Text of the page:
Windows Phone share of units sales is up year on year in all markets, but there remains clear contrast between Europe and the US, and China, one of the biggest single country smartphone markets, is a weak spot, with an increase of just 0.2% unit share in the last year.
Windows Phone exceeded the 10% sales unit share figure in the EU5 (Germany, UK, France, Italy, Spain) for the third time in December 2013, setting a new high of 10.3%, up from 10.0% last month. Italy was once again the leading market (17%), followed by France (11.4%), the UK (11.3%), Germany (5.9%) and Spain (5.6%). Spain has the highest year on year growth figure at 366%, mostly achieved in the last six months, albeit from a low starting position. Year on year growth has also been strong in France (128%, up 6.4%) and the UK (91.5%, up 5.4% share).
There has been some slowdown in the rate of growth in the EU5 in fourth quarter of 2013 with unit share increasing by 0.5% (9.8% to 10.3%) compared to 2.9% (6.9% to 9.8%) in the third quarter of 2013. This would tie with recent figures from Nokia, which indicated Lumia unit shipments were slightly down in the fourth quarter of the year (i.e. flat-ish growth, plus sell in factors could explain lower shipment numbers).
The Kantar figures for the US show a year on year increase from 2.4% to 4.3%, but growth in the second half of the year has been non-existent, with Windows Phone achieving its highest unit share in the US (5.6%) in April. China has been similarly sluggish, falling from 2.4% in April to 1.1% in the December numbers.
In the overall market context, Windows Phone sales share remains relatively modest, but looking at the year as a while, it is the platform, along with Google's Android, that has enjoyed the strongest growth, a reflection of the two platforms' presence in the low end of the smartphone market, which has been the main engine for overall smartphone sales growth in the last twelve months.
Windows Phone sales performance varies significantly from country to country, even within a region. Italy is in a group of its own (15 out of every 100 smartphones sold run Windows Phone), with the UK and France (1 in 10 smartphones sold are Windows Phone devices), and Germany and Spain (1 in 20 smartphone sold are Windows Phone devices) in separate groupings.
The same is true of Latin America, where Windows Phone sales are stronger in Mexico that in Brazil. Part of these country-by-country differences are down to different market dynamics, culture and historical customer loyalties, but a major factor remains the level of operator support.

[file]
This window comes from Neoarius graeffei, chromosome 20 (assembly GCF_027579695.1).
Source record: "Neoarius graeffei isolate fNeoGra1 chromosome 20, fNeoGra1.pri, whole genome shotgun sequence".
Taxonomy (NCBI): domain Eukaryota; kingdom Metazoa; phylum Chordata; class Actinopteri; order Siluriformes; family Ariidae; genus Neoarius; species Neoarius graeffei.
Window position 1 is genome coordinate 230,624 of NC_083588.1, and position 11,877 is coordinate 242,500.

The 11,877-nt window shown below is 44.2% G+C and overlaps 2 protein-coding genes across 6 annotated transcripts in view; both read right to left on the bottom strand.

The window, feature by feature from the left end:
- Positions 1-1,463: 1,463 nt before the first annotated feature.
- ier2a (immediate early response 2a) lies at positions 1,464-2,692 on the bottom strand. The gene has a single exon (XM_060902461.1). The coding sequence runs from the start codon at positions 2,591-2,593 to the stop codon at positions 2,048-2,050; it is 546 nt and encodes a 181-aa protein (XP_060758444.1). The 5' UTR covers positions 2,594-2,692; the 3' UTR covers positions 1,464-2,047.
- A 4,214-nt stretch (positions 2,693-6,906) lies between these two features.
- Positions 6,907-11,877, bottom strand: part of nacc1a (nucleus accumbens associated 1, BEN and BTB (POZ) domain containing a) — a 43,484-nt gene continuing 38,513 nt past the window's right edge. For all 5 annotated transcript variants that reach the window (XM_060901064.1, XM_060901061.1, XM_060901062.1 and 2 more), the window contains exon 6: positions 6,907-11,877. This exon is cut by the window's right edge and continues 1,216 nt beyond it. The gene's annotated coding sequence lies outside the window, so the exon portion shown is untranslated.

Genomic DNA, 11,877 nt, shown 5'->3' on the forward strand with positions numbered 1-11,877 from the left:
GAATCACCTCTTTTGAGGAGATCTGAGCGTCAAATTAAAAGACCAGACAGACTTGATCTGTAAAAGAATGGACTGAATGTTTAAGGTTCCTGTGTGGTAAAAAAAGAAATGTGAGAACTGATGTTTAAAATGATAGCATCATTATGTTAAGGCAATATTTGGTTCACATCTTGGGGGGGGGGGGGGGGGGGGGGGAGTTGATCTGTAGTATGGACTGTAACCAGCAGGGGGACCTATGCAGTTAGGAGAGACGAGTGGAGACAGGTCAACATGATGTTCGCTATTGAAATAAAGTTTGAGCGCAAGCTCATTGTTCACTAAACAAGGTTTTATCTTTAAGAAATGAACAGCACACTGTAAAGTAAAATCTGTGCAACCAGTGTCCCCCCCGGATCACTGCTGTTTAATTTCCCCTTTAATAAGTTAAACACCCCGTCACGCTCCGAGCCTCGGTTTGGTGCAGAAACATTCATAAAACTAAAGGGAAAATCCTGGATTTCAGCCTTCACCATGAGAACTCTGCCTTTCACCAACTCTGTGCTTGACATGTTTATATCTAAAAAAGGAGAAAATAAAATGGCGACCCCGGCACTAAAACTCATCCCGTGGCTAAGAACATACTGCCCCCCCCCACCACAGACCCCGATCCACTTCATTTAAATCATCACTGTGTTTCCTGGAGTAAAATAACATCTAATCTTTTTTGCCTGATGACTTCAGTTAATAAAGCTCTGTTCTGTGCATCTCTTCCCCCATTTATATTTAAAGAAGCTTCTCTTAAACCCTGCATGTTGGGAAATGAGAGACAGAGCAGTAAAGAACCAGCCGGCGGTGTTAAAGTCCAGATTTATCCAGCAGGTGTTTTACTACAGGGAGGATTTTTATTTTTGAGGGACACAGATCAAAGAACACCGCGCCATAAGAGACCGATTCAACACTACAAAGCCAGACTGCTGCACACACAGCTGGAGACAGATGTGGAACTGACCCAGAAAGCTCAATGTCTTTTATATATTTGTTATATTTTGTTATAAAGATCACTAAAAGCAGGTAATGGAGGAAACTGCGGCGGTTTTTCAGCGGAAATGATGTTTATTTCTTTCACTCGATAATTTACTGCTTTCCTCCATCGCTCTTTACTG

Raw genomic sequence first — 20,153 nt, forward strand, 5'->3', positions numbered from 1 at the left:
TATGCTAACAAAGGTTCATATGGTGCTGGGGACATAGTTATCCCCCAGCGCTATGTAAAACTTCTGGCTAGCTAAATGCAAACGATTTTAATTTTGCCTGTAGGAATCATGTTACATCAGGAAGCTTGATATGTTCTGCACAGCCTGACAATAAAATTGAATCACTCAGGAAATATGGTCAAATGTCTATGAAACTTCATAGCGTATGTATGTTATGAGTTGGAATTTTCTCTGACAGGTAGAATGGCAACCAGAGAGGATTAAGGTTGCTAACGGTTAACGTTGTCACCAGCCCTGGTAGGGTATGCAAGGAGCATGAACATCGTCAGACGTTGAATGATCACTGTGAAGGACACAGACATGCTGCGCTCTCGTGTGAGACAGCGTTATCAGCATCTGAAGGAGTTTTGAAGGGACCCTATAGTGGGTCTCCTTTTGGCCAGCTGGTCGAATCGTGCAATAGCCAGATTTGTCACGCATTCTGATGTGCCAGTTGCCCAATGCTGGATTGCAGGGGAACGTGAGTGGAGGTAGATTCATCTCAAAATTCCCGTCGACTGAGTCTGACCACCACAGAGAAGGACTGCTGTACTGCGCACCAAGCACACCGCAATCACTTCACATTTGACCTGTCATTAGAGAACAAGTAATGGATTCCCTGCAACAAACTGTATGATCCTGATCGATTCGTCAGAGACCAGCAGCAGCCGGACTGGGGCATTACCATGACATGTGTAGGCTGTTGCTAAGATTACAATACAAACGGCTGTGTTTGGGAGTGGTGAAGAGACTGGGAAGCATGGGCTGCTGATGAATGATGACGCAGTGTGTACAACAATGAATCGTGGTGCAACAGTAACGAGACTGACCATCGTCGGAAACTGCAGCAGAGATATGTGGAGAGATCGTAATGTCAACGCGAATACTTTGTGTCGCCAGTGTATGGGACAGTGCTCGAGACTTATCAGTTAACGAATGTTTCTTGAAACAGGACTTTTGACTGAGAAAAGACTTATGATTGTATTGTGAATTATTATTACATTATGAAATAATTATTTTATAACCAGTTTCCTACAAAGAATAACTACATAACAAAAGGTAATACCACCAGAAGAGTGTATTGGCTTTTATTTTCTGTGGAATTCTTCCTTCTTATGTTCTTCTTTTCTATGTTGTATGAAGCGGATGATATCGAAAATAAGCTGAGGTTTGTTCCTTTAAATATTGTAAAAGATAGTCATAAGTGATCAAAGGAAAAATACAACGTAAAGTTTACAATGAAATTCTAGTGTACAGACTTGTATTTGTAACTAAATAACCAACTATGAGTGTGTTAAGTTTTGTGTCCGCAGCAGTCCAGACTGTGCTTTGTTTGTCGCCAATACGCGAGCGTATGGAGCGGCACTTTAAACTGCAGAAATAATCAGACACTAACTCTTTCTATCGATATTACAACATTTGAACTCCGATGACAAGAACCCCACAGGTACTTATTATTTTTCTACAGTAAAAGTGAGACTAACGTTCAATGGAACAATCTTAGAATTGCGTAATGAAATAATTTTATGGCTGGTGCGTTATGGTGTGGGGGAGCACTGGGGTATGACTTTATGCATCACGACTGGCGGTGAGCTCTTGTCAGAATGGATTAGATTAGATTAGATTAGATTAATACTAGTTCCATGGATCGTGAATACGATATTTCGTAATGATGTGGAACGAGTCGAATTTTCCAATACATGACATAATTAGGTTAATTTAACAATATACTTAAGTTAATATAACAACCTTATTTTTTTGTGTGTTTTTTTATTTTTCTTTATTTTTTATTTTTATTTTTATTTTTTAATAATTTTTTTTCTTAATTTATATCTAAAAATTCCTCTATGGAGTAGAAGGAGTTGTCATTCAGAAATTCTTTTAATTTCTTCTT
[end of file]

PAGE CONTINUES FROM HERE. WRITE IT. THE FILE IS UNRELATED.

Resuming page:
In its press release, Kantar stresses that Windows Phone's high point continues to be Europe, but contrasts this with disappointing results in growth markets:
Windows Phone has now held double digit share across Europe for three consecutive months. Unfortunately for Nokia the European smartphone market is only growing at 3% year on year so success in this market has not been enough to turn around its fortunes – reflected in its recent disappointing results. Its performance also deteriorated toward the end of 2013 in the important growth markets of China, USA and Latin America.”
The overall context for Windows Phone is illustrated in the charts below, which as we've noted before, show a clear difference between the US and Europe, possibly reflecting both Nokia's dominance in the Windows Phone ecosystem and its traditional market strengths.
There are clear differences between the two markets. The US is seemingly more of a duopoly, split between iOS and Android. In Europe, Android is dominant, but the market structure is more of a three-way race, with the difference between iOS and Windows Phone being smaller than many might assume.
Italy is the high point example for Windows Phone, typically quoted by both Nokia and Microsoft executives. If Microsoft could replicate the 17% share it enjoys in its most successful European market on a global basis there would be very few questions about the viability of the Windows Phone platform.
That ambition remains out of reach for the time being, but the figures do demonstrate there's growth potential both in other European and select emerging markets. The US and China may be more difficult to crack, especially with the latter increasingly dominated by home grown manufacturers (e.g. Xiaomi).